A U.S. town narrowly escaped tragedy when a train carrying crude oil derailed and exploded nearby, its mayor said Tuesday, calling for changes in how the fuel is transported across the country.
No one was hurt in Monday’s derailment that sent a huge fireball and black smoke into the sky just outside Casselton. The cause was under investigation.
Most of the about 2,400 residents obeyed a recommendation to evacuate their homes as strong winds blew potentially hazardous smoke toward the town overnight, Mayor Ed McConnell said Tuesday.
The derailment in North Dakota, the country’s No. 2 oil-producing state, happened amid heightened concerns about the United States’ increased reliance on rail to carry crude oil.
Fears of catastrophic derailments rose after the July crash in a Quebec town of a runaway train carrying crude from North Dakota’s Bakken oil patch. Forty-seven people died in the ensuing fire.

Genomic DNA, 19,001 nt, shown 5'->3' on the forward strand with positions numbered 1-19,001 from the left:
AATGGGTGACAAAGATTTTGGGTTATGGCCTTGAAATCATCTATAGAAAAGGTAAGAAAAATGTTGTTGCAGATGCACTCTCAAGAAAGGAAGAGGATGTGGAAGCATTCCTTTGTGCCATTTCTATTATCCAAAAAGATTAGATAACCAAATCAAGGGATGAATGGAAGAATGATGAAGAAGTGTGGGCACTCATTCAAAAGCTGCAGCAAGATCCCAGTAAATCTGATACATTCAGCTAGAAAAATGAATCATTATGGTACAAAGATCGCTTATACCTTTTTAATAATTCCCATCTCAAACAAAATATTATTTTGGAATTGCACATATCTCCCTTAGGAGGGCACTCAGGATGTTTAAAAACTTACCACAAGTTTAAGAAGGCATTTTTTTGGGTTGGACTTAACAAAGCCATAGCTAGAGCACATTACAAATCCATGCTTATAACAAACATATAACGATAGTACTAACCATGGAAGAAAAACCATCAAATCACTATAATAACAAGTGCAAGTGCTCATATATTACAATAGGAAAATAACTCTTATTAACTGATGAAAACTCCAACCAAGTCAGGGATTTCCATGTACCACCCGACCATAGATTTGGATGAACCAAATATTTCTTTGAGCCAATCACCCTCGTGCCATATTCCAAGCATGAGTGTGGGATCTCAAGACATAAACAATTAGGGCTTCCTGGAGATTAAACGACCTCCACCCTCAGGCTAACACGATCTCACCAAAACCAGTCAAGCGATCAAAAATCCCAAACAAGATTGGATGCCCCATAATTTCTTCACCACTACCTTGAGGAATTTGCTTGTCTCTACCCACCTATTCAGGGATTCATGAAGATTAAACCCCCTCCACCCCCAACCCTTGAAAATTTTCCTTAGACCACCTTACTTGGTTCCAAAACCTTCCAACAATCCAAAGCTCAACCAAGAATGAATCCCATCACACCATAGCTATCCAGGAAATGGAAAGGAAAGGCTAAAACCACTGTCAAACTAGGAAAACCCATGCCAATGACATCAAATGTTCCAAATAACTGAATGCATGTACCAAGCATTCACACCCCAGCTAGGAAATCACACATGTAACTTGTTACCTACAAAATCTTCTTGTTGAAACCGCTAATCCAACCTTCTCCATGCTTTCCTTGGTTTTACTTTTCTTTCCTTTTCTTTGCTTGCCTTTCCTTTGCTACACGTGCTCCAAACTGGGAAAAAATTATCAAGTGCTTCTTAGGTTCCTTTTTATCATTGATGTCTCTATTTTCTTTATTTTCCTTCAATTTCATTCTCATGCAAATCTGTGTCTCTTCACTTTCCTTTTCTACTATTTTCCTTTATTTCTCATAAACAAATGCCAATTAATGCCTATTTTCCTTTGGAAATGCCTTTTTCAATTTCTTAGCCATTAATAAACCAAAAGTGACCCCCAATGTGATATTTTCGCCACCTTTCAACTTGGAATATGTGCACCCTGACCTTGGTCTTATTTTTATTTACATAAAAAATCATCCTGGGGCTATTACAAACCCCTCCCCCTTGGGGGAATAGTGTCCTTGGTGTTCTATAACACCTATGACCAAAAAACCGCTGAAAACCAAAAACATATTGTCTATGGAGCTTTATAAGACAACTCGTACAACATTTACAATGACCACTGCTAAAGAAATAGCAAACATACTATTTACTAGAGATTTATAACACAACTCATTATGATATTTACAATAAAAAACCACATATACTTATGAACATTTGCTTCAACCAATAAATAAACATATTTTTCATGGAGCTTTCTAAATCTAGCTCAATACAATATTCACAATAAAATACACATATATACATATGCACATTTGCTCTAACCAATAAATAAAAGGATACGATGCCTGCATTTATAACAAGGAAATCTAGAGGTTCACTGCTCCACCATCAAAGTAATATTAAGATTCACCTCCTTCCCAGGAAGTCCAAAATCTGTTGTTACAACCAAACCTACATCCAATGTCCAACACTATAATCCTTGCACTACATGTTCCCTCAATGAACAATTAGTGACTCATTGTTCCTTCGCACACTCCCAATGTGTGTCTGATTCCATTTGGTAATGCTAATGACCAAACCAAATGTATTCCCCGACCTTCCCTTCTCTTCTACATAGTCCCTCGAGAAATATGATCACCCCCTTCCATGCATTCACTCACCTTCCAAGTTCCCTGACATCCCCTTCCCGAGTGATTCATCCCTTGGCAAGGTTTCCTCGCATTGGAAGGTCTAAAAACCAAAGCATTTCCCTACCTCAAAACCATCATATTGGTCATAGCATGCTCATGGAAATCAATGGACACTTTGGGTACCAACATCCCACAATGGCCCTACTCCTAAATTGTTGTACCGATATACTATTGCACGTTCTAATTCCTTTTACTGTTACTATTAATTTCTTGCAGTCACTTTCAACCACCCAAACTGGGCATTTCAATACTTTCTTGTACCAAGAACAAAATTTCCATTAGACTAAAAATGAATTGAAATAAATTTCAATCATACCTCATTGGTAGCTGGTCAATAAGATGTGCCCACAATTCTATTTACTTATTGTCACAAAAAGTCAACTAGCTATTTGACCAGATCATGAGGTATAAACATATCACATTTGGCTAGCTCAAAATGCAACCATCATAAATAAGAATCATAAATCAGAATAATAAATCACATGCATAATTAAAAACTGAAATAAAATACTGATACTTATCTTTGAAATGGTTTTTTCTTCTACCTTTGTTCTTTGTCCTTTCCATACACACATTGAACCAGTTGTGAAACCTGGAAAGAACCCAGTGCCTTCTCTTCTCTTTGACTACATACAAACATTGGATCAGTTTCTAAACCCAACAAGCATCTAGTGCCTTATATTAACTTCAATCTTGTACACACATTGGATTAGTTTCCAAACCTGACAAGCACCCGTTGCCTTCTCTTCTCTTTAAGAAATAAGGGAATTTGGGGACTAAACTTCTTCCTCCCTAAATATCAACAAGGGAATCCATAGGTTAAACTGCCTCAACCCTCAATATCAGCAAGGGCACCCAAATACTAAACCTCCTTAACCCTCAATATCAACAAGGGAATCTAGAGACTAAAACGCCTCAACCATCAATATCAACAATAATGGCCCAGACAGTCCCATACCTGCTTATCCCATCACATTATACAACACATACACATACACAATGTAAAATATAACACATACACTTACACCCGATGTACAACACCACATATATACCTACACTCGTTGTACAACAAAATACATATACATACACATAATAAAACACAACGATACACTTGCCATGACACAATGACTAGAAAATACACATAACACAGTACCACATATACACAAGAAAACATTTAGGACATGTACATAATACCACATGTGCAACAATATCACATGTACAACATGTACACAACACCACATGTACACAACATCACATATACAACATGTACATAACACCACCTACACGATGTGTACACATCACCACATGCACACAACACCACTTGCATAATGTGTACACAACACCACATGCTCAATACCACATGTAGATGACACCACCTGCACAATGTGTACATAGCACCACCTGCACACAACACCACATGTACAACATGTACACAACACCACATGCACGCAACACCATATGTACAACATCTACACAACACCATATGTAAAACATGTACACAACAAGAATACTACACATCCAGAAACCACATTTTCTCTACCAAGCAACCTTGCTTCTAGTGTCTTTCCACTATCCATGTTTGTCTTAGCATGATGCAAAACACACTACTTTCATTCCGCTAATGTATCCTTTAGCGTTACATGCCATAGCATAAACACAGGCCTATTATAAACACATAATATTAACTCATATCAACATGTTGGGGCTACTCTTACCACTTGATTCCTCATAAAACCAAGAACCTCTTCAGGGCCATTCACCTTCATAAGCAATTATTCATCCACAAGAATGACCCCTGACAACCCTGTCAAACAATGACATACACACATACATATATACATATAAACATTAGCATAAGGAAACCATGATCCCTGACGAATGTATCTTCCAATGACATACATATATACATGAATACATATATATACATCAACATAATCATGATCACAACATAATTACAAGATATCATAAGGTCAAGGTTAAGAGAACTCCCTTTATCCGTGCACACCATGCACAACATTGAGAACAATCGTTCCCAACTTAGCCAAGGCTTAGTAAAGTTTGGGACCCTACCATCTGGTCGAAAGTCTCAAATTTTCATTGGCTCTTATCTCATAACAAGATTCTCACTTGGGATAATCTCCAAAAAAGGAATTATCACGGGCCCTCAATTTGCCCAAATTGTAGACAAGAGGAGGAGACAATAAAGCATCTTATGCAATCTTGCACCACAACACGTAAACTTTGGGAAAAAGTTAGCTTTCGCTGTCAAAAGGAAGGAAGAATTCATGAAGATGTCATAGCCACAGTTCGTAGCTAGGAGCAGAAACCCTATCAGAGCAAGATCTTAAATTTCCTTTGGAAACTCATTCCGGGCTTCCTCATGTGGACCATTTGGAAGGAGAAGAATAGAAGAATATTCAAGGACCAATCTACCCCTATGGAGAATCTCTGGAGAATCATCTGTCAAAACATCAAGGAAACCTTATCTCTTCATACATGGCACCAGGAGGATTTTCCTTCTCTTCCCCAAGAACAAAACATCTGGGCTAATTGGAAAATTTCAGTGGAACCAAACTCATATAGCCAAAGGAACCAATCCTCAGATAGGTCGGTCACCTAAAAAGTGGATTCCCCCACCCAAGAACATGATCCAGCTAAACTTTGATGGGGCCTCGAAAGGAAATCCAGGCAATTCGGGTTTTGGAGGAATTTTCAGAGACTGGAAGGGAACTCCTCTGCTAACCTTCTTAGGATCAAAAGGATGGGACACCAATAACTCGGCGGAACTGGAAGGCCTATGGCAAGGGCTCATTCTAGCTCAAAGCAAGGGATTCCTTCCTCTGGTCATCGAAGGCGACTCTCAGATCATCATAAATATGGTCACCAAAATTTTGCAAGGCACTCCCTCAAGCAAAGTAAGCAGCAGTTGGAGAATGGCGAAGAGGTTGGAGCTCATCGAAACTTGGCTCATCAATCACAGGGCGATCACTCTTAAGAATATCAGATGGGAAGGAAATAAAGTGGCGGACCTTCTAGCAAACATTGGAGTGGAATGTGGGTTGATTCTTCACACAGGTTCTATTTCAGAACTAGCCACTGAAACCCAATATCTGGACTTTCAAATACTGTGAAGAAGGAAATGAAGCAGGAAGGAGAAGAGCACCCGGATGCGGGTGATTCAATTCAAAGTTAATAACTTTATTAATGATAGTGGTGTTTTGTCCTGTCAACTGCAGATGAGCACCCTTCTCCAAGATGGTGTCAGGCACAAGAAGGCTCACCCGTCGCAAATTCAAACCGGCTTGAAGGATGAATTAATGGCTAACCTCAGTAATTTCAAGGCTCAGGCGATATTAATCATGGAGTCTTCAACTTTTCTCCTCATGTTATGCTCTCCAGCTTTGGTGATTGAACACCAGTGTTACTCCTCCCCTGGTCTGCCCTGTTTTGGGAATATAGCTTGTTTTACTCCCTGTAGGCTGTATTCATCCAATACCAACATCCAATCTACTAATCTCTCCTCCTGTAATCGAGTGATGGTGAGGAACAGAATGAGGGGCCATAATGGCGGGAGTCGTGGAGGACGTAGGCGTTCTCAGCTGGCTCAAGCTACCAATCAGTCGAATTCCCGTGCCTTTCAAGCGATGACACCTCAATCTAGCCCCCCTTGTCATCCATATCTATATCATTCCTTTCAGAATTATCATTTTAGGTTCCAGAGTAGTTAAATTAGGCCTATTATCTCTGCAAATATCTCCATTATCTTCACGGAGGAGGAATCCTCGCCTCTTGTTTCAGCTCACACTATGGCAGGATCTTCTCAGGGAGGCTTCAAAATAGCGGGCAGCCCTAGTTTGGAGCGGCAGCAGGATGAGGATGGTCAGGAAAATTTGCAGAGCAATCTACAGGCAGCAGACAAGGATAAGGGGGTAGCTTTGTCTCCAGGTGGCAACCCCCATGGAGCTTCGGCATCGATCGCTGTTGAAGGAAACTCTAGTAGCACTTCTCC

Rail tracks run through the middle of Casselton, and Mr. McConnell said it is time to “have a conversation” with federal lawmakers about the dangers of transporting oil by rail.
“There have been numerous derailments in this area,” he told The Associated Press. “It’s almost gotten to the point that it looks like not if we’re going to have an accident, it’s when.”
Residents said the blasts endured for hours, shaking their homes and businesses. Official estimates of the extent of the fire varied. BNSF Railway Co. said it believed about 20 cars caught fire. The sheriff’s office said it thought 10 cars were on fire. Officials said the cars would be allowed to burn out.
Investigators couldn’t get close to the burning train.
The number of crude oil carloads hauled by U.S. railroads surged from 10,840 in 2009 to a projected 400,000 this year. Despite the increase, the rate of accidents has stayed relatively steady. Railroads say 99.997 per cent of hazardous materials shipments reach destinations safely.
Shipping oil by pipeline has to be a safer option, McConnell said on Tuesday.
North Dakota’s state’s top oil regulator has said he expected as much as 90 per cent of the state’s oil would be carried by train in 2014, up from the current 60 per cent.